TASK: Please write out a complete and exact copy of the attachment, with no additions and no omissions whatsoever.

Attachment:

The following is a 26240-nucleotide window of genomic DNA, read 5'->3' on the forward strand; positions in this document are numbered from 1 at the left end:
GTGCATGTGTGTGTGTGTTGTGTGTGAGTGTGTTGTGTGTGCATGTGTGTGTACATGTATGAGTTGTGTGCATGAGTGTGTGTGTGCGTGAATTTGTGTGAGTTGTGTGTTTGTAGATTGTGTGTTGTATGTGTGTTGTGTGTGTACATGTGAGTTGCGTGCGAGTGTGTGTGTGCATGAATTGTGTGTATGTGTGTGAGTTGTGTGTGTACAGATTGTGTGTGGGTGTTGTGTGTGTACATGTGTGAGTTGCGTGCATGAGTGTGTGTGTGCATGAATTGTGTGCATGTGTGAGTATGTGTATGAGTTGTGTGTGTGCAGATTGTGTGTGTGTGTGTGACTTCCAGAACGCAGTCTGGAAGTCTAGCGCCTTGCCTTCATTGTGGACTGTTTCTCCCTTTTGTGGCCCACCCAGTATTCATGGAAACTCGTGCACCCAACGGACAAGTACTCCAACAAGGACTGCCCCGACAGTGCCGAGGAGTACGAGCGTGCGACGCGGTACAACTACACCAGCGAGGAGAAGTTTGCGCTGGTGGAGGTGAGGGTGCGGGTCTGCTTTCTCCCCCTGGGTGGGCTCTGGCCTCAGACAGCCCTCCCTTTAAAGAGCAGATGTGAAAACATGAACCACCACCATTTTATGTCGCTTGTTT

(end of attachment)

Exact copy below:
The following is a 26240-nucleotide window of genomic DNA, read 5'->3' on the forward strand; positions in this document are numbered from 1 at the left end:
GTGCATGTGTGTGTGTGTTGTGTGTGAGTGTGTTGTGTGTGCATGTGTGTGTACATGTATGAGTTGTGTGCATGAGTGTGTGTGTGCGTGAATTTGTGTGAGTTGTGTGTTTGTAGATTGTGTGTTGTATGTGTGTTGTGTGTGTACATGTGAGTTGCGTGCGAGTGTGTGTGTGCATGAATTGTGTGTATGTGTGTGAGTTGTGTGTGTACAGATTGTGTGTGGGTGTTGTGTGTGTACATGTGTGAGTTGCGTGCATGAGTGTGTGTGTGCATGAATTGTGTGCATGTGTGAGTATGTGTATGAGTTGTGTGTGTGCAGATTGTGTGTGTGTGTGTGACTTCCAGAACGCAGTCTGGAAGTCTAGCGCCTTGCCTTCATTGTGGACTGTTTCTCCCTTTTGTGGCCCACCCAGTATTCATGGAAACTCGTGCACCCAACGGACAAGTACTCCAACAAGGACTGCCCCGACAGTGCCGAGGAGTACGAGCGTGCGACGCGGTACAACTACACCAGCGAGGAGAAGTTTGCGCTGGTGGAGGTGAGGGTGCGGGTCTGCTTTCTCCCCCTGGGTGGGCTCTGGCCTCAGACAGCCCTCCCTTTAAAGAGCAGATGTGAAAACATGAACCACCACCATTTTATGTCGCTTGTTT